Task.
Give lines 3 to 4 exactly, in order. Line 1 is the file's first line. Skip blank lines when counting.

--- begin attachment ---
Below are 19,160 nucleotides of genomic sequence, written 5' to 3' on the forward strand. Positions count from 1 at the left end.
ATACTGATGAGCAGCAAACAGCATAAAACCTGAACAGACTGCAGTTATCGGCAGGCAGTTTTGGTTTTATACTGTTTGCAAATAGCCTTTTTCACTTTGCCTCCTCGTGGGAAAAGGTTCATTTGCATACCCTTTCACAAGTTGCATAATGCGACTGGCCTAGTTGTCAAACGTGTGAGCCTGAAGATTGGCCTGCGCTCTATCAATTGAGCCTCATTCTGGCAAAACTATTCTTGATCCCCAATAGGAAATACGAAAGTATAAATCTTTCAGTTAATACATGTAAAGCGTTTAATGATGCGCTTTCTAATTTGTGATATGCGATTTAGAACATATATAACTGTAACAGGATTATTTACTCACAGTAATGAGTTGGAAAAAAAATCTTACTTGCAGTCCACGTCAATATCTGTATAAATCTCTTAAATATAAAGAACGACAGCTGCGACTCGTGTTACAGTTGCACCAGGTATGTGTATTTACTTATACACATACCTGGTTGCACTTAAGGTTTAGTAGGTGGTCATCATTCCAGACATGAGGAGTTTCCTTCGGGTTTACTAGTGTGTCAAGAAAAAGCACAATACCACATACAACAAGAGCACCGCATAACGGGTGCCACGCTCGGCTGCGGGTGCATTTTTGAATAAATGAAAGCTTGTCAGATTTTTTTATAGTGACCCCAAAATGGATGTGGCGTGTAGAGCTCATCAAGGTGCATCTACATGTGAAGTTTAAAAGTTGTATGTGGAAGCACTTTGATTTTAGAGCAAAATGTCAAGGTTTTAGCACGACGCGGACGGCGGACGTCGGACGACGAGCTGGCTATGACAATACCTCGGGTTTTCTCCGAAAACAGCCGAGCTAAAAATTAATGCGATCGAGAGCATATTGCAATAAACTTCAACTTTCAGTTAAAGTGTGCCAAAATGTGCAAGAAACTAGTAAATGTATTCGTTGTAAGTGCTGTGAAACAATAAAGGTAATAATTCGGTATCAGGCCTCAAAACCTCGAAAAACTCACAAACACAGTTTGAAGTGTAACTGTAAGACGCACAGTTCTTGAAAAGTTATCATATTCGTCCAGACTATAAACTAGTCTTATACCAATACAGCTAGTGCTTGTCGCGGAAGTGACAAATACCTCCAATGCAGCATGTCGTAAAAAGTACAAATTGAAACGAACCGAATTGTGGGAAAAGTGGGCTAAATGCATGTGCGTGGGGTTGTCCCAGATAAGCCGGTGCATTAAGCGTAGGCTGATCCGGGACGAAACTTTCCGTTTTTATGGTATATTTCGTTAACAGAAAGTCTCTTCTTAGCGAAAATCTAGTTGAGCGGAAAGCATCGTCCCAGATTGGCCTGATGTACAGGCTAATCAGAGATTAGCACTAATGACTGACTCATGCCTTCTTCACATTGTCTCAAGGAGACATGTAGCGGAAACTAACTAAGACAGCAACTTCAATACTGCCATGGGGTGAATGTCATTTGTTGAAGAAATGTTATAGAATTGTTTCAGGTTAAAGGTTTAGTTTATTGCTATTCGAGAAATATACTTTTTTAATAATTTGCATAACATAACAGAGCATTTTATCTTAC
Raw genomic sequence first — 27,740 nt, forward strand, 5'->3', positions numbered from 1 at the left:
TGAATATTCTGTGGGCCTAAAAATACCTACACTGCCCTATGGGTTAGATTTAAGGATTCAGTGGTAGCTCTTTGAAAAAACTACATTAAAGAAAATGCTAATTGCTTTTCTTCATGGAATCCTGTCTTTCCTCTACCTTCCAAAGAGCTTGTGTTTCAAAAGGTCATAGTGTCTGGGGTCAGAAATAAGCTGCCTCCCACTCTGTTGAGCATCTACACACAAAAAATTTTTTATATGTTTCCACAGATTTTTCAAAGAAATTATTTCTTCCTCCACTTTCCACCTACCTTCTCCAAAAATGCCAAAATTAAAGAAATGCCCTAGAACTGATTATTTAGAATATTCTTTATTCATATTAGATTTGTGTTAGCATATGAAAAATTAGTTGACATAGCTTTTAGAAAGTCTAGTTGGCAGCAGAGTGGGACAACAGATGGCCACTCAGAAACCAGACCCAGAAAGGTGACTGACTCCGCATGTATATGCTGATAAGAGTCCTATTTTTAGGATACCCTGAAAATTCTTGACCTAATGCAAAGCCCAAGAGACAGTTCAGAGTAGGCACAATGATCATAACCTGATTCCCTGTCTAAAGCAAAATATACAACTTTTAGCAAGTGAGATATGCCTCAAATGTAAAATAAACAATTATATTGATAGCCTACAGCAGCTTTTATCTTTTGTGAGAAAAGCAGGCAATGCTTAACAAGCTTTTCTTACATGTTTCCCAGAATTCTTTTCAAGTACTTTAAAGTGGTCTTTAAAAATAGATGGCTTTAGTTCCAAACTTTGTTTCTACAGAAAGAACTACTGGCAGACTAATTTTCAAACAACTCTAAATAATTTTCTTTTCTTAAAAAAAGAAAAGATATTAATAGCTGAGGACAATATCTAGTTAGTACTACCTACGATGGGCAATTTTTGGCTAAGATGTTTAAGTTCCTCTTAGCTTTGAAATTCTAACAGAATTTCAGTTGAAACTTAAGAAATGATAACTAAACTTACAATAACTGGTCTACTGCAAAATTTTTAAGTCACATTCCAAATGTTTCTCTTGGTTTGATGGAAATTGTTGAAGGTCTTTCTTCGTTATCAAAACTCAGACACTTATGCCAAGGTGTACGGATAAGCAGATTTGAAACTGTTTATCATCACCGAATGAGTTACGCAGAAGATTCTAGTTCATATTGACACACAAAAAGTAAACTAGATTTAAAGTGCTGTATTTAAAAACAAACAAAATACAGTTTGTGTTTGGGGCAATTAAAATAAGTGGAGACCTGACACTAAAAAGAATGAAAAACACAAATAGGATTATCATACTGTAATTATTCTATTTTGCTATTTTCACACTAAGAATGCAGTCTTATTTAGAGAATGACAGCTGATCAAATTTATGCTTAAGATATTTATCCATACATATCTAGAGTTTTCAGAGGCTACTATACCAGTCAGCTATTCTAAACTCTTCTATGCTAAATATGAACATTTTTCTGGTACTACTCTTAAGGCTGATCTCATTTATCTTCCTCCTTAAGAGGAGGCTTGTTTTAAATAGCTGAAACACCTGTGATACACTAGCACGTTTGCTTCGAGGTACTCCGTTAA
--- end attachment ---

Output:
Raw genomic sequence first — 27,740 nt, forward strand, 5'->3', positions numbered from 1 at the left:
TGAATATTCTGTGGGCCTAAAAATACCTACACTGCCCTATGGGTTAGATTTAAGGATTCAGTGGTAGCTCTTTGAAAAAACTACATTAAAGAAAATGCTAATTGCTTTTCTTCATGGAATCCTGTCTTTCCTCTACCTTCCAAAGAGCTTGTGTTTCAAAAGGTCATAGTGTCTGGGGTCAGAAATAAGCTGCCTCCCACTCTGTTGAGCATCTACACACAAAAAATTTTTTATATGTTTCCACAGATTTTTCAAAGAAATTATTTCTTCCTCCACTTTCCACCTACCTTCTCCAAAAATGCCAAAATTAAAGAAATGCCCTAGAACTGATTATTTAGAATATTCTTTATTCATATTAGATTTGTGTTAGCATATGAAAAATTAGTTGACATAGCTTTTAGAAAGTCTAGTTGGCAGCAGAGTGGGACAACAGATGGCCACTCAGAAACCAGACCCAGAAAGGTGACTGACTCCGCATGTATATGCTGATAAGAGTCCTATTTTTAGGATACCCTGAAAATTCTTGACCTAATGCAAAGCCCAAGAGACAGTTCAGAGTAGGCACAATGATCATAACCTGATTCCCTGTCTAAAGCAAAATATACAACTTTTAGCAAGTGAGATATGCCTCAAATGTAAAATAAACAATTATATTGATAGCCTACAGCAGCTTTTATCTTTTGTGAGAAAAGCAGGCAATGCTTAACAAGCTTTTCTTACATGTTTCCCAGAATTCTTTTCAAGTACTTTAAAGTGGTCTTTAAAAATAGATGGCTTTAGTTCCAAACTTTGTTTCTACAGAAAGAACTACTGGCAGACTAATTTTCAAACAACTCTAAATAATTTTCTTTTCTTAAAAAAAGAAAAGATATTAATAGCTGAGGACAATATCTAGTTAGTACTACCTACGATGGGCAATTTTTGGCTAAGATGTTTAAGTTCCTCTTAGCTTTGAAATTCTAACAGAATTTCAGTTGAAACTTAAGAAATGATAACTAAACTTACAATAACTGGTCTACTGCAAAATTTTTAAGTCACATTCCAAATGTTTCTCTTGGTTTGATGGAAATTGTTGAAGGTCTTTCTTCGTTATCAAAACTCAGACACTTATGCCAAGGTGTACGGATAAGCAGATTTGAAACTGTTTATCATCACCGAATGAGTTACGCAGAAGATTCTAGTTCATATTGACACACAAAAAGTAAACTAGATTTAAAGTGCTGTATTTAAAAACAAACAAAATACAGTTTGTGTTTGGGGCAATTAAAATAAGTGGAGACCTGACACTAAAAAGAATGAAAAACACAAATAGGATTATCATACTGTAATTATTCTATTTTGCTATTTTCACACTAAGAATGCAGTCTTATTTAGAGAATGACAGCTGATCAAATTTATGCTTAAGATATTTATCCATACATATCTAGAGTTTTCAGAGGCTACTATACCAGTCAGCTATTCTAAACTCTTCTATGCTAAATATGAACATTTTTCTGGTACTACTCTTAAGGCTGATCTCATTTATCTTCCTCCTTAAGAGGAGGCTTGTTTTAAATAGCTGAAACACCTGTGATACACTAGCACGTTTGCTTCGAGGTACTCCGTTAA